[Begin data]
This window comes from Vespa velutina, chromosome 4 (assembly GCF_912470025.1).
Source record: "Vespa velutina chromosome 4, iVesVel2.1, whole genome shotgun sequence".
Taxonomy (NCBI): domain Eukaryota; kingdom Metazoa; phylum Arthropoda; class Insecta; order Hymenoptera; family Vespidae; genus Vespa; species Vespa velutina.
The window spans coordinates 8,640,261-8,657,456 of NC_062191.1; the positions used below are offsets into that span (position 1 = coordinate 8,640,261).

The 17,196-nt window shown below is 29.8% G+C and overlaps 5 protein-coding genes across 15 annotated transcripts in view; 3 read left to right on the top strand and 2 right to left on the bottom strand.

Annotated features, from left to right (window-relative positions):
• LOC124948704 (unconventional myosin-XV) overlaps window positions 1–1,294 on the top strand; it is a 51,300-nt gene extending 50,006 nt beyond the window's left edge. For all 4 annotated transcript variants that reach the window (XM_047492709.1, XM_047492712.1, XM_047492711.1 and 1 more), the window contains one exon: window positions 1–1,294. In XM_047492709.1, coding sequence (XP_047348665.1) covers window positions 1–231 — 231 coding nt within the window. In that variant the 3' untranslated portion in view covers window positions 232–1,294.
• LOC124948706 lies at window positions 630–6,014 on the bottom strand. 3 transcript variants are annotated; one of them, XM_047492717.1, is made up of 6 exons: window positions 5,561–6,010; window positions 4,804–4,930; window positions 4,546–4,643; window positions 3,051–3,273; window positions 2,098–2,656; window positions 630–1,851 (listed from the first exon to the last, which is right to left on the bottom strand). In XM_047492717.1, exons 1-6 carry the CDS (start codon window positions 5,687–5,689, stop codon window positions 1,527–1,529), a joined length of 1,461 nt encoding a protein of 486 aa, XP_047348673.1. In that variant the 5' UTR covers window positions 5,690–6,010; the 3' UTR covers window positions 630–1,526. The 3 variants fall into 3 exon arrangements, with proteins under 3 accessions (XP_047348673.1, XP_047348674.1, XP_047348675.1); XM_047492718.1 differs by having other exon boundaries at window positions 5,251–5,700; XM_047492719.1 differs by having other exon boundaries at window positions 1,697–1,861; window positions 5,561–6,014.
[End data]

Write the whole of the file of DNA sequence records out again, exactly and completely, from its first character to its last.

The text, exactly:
This window comes from Vespa velutina, chromosome 4 (assembly GCF_912470025.1).
Source record: "Vespa velutina chromosome 4, iVesVel2.1, whole genome shotgun sequence".
Taxonomy (NCBI): domain Eukaryota; kingdom Metazoa; phylum Arthropoda; class Insecta; order Hymenoptera; family Vespidae; genus Vespa; species Vespa velutina.
The window spans coordinates 8,640,261-8,657,456 of NC_062191.1; the positions used below are offsets into that span (position 1 = coordinate 8,640,261).

The 17,196-nt window shown below is 29.8% G+C and overlaps 5 protein-coding genes across 15 annotated transcripts in view; 3 read left to right on the top strand and 2 right to left on the bottom strand.

Annotated features, from left to right (window-relative positions):
• LOC124948704 (unconventional myosin-XV) overlaps window positions 1–1,294 on the top strand; it is a 51,300-nt gene extending 50,006 nt beyond the window's left edge. For all 4 annotated transcript variants that reach the window (XM_047492709.1, XM_047492712.1, XM_047492711.1 and 1 more), the window contains one exon: window positions 1–1,294. In XM_047492709.1, coding sequence (XP_047348665.1) covers window positions 1–231 — 231 coding nt within the window. In that variant the 3' untranslated portion in view covers window positions 232–1,294.
• LOC124948706 lies at window positions 630–6,014 on the bottom strand. 3 transcript variants are annotated; one of them, XM_047492717.1, is made up of 6 exons: window positions 5,561–6,010; window positions 4,804–4,930; window positions 4,546–4,643; window positions 3,051–3,273; window positions 2,098–2,656; window positions 630–1,851 (listed from the first exon to the last, which is right to left on the bottom strand). In XM_047492717.1, exons 1-6 carry the CDS (start codon window positions 5,687–5,689, stop codon window positions 1,527–1,529), a joined length of 1,461 nt encoding a protein of 486 aa, XP_047348673.1. In that variant the 5' UTR covers window positions 5,690–6,010; the 3' UTR covers window positions 630–1,526. The 3 variants fall into 3 exon arrangements, with proteins under 3 accessions (XP_047348673.1, XP_047348674.1, XP_047348675.1); XM_047492718.1 differs by having other exon boundaries at window positions 5,251–5,700; XM_047492719.1 differs by having other exon boundaries at window positions 1,697–1,861; window positions 5,561–6,014.